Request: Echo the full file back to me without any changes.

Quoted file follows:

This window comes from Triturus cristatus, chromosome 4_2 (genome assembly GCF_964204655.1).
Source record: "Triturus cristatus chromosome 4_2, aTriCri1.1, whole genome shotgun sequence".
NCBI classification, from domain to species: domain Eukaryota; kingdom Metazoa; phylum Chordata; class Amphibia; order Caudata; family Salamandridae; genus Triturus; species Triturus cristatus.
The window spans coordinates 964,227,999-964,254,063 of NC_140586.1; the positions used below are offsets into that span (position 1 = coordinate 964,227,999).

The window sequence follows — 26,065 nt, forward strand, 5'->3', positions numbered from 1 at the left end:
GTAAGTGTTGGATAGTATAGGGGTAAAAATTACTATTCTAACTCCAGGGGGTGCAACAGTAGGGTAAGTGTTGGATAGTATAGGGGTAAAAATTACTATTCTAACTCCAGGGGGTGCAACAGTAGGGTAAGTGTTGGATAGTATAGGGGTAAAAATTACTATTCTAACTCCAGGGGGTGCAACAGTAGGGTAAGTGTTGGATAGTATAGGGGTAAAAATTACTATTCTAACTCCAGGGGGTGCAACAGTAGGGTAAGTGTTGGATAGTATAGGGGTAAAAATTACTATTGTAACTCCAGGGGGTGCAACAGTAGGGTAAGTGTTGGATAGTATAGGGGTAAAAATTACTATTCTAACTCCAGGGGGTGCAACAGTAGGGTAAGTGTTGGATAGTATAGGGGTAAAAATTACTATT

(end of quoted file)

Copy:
This window comes from Triturus cristatus, chromosome 4_2 (genome assembly GCF_964204655.1).
Source record: "Triturus cristatus chromosome 4_2, aTriCri1.1, whole genome shotgun sequence".
NCBI classification, from domain to species: domain Eukaryota; kingdom Metazoa; phylum Chordata; class Amphibia; order Caudata; family Salamandridae; genus Triturus; species Triturus cristatus.
The window spans coordinates 964,227,999-964,254,063 of NC_140586.1; the positions used below are offsets into that span (position 1 = coordinate 964,227,999).

The window sequence follows — 26,065 nt, forward strand, 5'->3', positions numbered from 1 at the left end:
GTAAGTGTTGGATAGTATAGGGGTAAAAATTACTATTCTAACTCCAGGGGGTGCAACAGTAGGGTAAGTGTTGGATAGTATAGGGGTAAAAATTACTATTCTAACTCCAGGGGGTGCAACAGTAGGGTAAGTGTTGGATAGTATAGGGGTAAAAATTACTATTCTAACTCCAGGGGGTGCAACAGTAGGGTAAGTGTTGGATAGTATAGGGGTAAAAATTACTATTCTAACTCCAGGGGGTGCAACAGTAGGGTAAGTGTTGGATAGTATAGGGGTAAAAATTACTATTGTAACTCCAGGGGGTGCAACAGTAGGGTAAGTGTTGGATAGTATAGGGGTAAAAATTACTATTCTAACTCCAGGGGGTGCAACAGTAGGGTAAGTGTTGGATAGTATAGGGGTAAAAATTACTATT